Days of Significance

Roy Williams
Royal Shakespeare Company
The Lowry, Salford, and touring

Production photo

Roy Williams's latest play for the RSC uses an old-fashioned three-act structure to tell a very topical story that probably has a great deal of resonance back through the ages.

Opening with a fight between drunken young lads on the streets and some backchat to the police who break it up followed by a trading of foul-mouthed insults between the lads and the girls out on the booze and the pull, the first act reveals that two of the lads, Ben and Jamie, are about to go to Basra in the middle of the Iraq conflict, but both hook up with a girl they've had their eye on for a while – Jamie with cynical Hannah and Ben with loud-mouthed, violent Trish – before they don their uniforms.

Act two shows them in the middle of the conflict zone with a wounded sergeant and insurgents around every corner as they hide amongst some buildings to wait for reinforcements. The final act is at Steve and Clare's wedding, but it turns out to be a long way from a happy reunion between heroic soldiers and their friends at home. Between the acts are some film diaries made by Ben to send to Trish, with some unwelcome contributions from his fellow soldiers.

The play depicts two very different battlegrounds for these volatile young people: the streets of an urban British town at night filled with drink-fuelled violence and promiscuity and the streets of Basra where hatred and revenge fuel torture and murder in the name of religion, nationalism and peace-keeping. The debates that occasionally arise amongst the young people indicate that those who go to fight have very little understanding – or desire to understand – the political issues surrounding the conflict or exactly what they will face when they get there. A spell on the front line only further fuels their hatred, leading some to commit acts worse than those allegedly committed by the people they are fighting.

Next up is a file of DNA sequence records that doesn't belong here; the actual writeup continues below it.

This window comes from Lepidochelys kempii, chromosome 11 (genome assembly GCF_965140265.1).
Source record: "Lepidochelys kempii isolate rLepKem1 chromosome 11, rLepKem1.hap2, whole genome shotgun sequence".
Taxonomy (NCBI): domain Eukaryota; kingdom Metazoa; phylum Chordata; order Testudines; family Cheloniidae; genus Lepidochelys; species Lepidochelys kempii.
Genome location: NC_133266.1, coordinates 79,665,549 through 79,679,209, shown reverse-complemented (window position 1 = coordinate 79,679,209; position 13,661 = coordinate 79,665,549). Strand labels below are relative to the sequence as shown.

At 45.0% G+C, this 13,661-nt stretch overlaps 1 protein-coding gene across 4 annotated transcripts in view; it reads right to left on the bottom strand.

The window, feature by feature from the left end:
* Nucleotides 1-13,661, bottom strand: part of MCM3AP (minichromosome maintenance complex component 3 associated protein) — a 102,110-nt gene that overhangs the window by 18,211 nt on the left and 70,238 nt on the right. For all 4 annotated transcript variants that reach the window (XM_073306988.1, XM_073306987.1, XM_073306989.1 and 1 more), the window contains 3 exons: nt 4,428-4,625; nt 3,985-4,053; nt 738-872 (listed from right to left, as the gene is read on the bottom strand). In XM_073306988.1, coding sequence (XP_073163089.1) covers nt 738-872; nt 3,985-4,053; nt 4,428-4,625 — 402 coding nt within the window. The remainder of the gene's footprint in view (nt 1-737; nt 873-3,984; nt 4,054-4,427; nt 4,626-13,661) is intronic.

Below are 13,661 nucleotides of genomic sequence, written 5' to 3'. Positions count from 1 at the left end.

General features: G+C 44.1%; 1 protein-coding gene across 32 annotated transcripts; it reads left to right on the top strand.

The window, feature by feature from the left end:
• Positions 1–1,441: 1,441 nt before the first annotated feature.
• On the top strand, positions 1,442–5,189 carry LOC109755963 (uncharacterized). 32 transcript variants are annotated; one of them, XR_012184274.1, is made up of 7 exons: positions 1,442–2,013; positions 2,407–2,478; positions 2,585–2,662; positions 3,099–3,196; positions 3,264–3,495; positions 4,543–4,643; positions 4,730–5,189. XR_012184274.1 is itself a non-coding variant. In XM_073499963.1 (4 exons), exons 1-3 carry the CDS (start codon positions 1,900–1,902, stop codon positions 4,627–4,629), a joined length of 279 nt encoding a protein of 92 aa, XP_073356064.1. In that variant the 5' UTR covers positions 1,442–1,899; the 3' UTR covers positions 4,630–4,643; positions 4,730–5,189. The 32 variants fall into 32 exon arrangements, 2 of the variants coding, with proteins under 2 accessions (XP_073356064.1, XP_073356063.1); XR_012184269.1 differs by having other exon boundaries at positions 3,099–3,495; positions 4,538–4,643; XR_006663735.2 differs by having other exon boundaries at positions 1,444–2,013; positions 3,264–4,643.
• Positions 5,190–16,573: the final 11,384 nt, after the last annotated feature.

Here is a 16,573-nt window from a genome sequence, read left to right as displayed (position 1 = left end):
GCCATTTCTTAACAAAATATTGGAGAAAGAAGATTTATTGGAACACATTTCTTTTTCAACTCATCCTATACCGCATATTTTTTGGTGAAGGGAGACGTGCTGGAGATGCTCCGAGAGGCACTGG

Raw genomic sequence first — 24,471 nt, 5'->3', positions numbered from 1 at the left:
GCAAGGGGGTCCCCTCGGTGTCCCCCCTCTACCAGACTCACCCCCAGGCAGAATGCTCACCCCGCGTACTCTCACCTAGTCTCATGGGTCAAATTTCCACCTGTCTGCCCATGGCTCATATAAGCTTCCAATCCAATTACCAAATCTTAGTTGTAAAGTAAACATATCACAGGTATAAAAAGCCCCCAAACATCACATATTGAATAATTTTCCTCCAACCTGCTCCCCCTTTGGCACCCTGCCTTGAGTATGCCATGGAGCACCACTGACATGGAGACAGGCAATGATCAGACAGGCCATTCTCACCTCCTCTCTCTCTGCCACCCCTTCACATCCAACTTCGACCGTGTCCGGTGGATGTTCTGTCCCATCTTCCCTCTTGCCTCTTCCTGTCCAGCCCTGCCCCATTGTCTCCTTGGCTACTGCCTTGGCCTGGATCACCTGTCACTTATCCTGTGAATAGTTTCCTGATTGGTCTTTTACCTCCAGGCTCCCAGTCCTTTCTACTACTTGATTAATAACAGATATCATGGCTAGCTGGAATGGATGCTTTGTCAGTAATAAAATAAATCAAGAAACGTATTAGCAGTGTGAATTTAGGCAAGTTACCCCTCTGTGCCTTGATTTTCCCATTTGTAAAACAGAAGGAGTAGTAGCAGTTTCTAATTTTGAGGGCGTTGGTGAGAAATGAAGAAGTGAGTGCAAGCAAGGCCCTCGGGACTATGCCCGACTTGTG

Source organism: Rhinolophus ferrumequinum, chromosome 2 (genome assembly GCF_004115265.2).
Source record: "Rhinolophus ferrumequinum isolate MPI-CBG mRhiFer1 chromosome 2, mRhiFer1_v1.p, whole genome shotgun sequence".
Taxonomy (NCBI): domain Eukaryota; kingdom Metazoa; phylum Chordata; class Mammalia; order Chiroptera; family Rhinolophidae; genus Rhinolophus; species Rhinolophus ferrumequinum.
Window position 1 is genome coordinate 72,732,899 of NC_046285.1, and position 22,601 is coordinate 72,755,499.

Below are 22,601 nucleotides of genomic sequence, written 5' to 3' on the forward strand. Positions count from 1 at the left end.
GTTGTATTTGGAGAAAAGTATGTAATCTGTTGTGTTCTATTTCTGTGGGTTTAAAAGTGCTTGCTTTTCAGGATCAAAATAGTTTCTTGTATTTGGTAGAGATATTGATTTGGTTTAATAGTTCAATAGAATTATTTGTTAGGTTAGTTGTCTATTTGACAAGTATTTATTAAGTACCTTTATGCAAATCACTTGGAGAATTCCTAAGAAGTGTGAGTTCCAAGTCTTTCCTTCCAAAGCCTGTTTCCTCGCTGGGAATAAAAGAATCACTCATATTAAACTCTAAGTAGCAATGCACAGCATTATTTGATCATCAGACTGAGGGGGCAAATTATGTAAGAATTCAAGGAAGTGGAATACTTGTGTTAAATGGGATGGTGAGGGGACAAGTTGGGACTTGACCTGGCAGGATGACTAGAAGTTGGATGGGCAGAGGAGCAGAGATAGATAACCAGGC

There are many issues packed into this interval-less hour and three quarters, perhaps a few too many. There are undoubtedly many powerful moments including plenty of EastEnders-style shouted arguments, touching romantic liaisons and family moments and political debates and many of the characters are well-drawn and recognisable if not particularly admirable (except perhaps the loveable father figure of Lenny, the chippy owner and stepfather to Hannah). The plot is very simple and meanders along at a reasonable pace, but sometimes the dialogue is a bit clunky where speeches get a bit too long to sound natural or street talk is twisted to sound lyrical or it is loaded with current slang terms and TV catchphrases. Some scenes outstay their welcome a little, continuing long after they have made their point.

The production, directed by Maria Aberg, is slick and polished enough to gloss over any flaws in the script with superb performances all round from this large and mostly very young cast. Joanna Horton is superb as Hannah, who goes through some of the biggest internal transformations of any of the play's characters and deals with this in a subtle and intelligent performance. Sarah Ridgeway creates a very well-observed character in Trish, but has a few moments of more down- to-earth emotion later on. Toby Wharton and George Rainsford give intense performances as soldiers Ben and Jamie and Luke Norris as student Dan deals superbly with the conflicts between fitting in with his laddish mates and his growing sense of unease with the war. There is a lovely performance too from David Kennedy as Lenny and Sandy Foster and Simon Harrison bring some humour to Clare and Steve while keeping them believable.

Watching the play is a bit like being assaulted: most of the dialogue is shouted and loaded with obscenities, there is violence in most scenes, whether playful or more life-threatening, and we see a lot of bodily fluids – spit, vomit and urine – ejected before our eyes. Up to a point some of this is a bit of a gimmick that certainly appealed to some of the school and college parties, but it is also an integral part of the world that Williams is recreating.

Whilst not as slick or impressive as Black Watch, which also portrayed the soldiers at war and back home, this play certainly has a place and a point to make and does it with energy and power, leaving the audience with a few unresolved conflicts and political issues to take away with them.

Allison Vale reviewed this production in Cardiff

Reviewer: David Chadderton

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